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yuiop said:
When ##r = 3M## we get ##a=0##

No, we don't; we get that ##a## is independent of ##v##, because ##\left( r / M - 2 \right) = 1## so the numerator of the second factor is ##1 - v^2## and cancels the denominator, leaving ##a = M / \left( r^2 \sqrt{1 - 2M/ r} \right)##.

yuiop said:
##a## is not the centrifugal force, it is the total proper force (per unit test mass) acting on the orbiting object.

Correct. However, I'm not sure about the physical meaning of the split you give into ##f_{grav}## and ##f_{centrifugal}##. I think, as I said in my previous post, that this is largely a matter of terminology, how we interpret the term "centrifugal force".

WannabeNewton said:
Does this mean the Coriolis and centrifugal forces are observed in the rest frames of these static observers

No, of course not. They are observed by observers following orbits of the 4-velocity field ##u^a##, not orbits of the irrotational timelike vector field ##n^a##. That's obvious from equation (26) in the paper; the centrifugal and Coriolis forces are only nonzero if ##v## is nonzero, and ##v## is zero for orbits of ##n^a##. (But see further comments below on the Coriolis force.)

Again, I think this is a matter of terminology, not physics. You don't like using the term "centrifugal force" unless we write everything in a coordinate chart in which orbits of the actual 4-velocity field ##u^a## are integral curves of the time coordinate. The authors of the paper don't share that dislike, apparently. But everyone agrees on what observers following particular timelike worldlines will observe.

WannabeNewton said:
Also, is the Coriolis force as defined in the paper the same as the Newtonian Coriolis force?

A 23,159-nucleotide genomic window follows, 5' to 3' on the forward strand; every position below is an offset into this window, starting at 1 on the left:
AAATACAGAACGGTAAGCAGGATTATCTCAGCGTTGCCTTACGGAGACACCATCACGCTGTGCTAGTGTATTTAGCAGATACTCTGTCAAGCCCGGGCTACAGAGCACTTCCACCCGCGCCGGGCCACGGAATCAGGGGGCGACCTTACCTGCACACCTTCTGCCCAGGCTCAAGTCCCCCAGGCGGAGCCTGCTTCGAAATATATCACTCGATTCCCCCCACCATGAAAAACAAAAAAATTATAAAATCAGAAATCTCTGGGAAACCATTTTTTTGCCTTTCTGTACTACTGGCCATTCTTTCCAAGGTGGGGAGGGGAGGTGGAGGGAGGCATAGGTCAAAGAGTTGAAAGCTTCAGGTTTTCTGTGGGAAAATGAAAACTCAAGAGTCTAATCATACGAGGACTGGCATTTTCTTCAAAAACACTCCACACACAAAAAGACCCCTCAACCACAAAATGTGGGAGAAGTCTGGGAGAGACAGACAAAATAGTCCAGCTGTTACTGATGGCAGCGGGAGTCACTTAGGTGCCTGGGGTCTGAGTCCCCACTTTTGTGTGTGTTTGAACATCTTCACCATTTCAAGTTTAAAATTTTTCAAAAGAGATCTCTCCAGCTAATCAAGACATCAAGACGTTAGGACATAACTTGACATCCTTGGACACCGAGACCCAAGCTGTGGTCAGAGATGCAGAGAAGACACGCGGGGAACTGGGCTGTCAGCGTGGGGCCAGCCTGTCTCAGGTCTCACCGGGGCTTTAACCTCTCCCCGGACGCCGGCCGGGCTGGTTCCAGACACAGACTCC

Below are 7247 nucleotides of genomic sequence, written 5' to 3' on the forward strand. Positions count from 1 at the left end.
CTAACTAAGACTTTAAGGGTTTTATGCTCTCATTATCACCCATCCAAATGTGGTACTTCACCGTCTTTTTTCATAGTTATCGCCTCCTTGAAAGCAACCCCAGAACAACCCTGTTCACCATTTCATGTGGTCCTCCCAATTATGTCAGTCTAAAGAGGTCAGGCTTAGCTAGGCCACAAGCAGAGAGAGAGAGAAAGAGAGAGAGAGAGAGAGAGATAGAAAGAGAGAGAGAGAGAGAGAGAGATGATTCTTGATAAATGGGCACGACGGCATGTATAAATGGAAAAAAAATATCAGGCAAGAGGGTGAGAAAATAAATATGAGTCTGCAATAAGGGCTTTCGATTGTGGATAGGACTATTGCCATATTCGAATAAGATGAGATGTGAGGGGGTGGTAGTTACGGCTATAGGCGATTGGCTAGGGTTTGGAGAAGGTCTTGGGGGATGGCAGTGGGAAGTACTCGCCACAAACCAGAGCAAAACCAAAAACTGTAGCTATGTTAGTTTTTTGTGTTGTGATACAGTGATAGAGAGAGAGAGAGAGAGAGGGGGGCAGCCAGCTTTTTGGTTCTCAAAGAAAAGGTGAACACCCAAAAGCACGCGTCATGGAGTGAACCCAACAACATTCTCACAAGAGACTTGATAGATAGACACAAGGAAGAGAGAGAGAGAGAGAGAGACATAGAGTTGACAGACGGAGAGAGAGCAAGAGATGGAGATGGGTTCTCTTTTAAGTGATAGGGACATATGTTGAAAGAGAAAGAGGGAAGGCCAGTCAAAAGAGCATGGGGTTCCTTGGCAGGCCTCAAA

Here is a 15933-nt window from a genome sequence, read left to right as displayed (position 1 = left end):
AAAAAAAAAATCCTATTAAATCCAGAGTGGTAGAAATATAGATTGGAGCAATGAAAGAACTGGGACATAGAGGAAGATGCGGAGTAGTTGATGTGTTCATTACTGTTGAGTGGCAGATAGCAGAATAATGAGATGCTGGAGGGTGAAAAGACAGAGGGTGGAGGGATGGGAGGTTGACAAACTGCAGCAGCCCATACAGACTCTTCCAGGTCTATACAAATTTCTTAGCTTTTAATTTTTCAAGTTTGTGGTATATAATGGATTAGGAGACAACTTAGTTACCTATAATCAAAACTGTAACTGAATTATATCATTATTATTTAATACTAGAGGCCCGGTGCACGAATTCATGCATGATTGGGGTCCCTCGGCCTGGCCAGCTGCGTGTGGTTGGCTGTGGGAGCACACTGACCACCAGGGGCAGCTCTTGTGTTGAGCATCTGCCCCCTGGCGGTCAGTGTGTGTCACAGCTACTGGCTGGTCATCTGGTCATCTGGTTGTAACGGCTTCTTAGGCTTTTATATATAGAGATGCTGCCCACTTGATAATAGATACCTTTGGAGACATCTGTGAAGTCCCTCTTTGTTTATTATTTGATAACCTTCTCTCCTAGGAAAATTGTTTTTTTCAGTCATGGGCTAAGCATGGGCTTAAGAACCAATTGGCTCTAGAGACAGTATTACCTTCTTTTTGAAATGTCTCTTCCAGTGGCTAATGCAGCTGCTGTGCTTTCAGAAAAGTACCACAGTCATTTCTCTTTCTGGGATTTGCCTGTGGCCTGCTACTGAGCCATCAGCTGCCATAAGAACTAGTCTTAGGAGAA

I'm not sure; the paper uses the term "Coriolis-Lense-Thirring force", and says it's identically zero in static spacetime; the Lense-Thirring precession is indeed identically zero in Schwarzschild spacetime, but as you say, the Newtonian Coriolis force certainly isn't. I'll have to think some more about this one.

yuiop said:
Recall the comment in the Malament paper, where an object following a photon path is effectively traveling in a straight line and thus the vorticity is zero for any object following the photon orbit at any speed.

Right but that's the same reasoning the paper gives as to why the "centrifugal force" also vanishes at the photon orbit for circularly orbiting spaceships there.

yuiop said:
I have not read the paper yet, but I can say that the "centrifugal force" does not vanish at the photon orbit.

I have to disagree there. The rest frame of a spaceship in circular orbit at the photon orbit is non-rotating for any angular velocity so I see no reason why there should be centrifugal forces in this frame. The papers considered are treating these essentially as point particles by the way.

yuiop said:
As Peter has demonstrated in his blog, for a geodesic orbit, ##f_{total} =0##, but it is easy to see that the centrifugal force has not vanished, but is equal in magnitude to the gravitational force, but acting in the opposite direction.

Sure but there are no time-like circular geodesics at the photon orbit so I don't exactly see the relevance.

yuiop said:
The velocity dependence of the force of gravity was discussed in a very old thread in the context of a linearly moving object and also by Matsas in the context of the forces acting on a submarine.

That's a completely different scenario involving the Lorentz transformation of the gravitational field. There is no such Lorentz transformation involved here, the decomposition is relative to the global rest frame of the static observers i.e. the "absolute Newtonian" rest frame.

yuiop said:
Consider a satellite in a "forced orbit" that is orbiting much faster than the geodesic orbital angular velocity, so it requires rocket thrusters pointing outwards to provide the required inward centripetal force to keep the satellite in circular orbit. This satellite experiences an outward proper centrifugal force. Now if we adjust the intrinsic spin of the satellite in such a way that it is a rest with local gyroscopes, it continues to feel an outward centrifugal force due to its orbital angular velocity, therefore it cannot be true that centrifugal force only arises in frames rotating relative to local gyroscopes.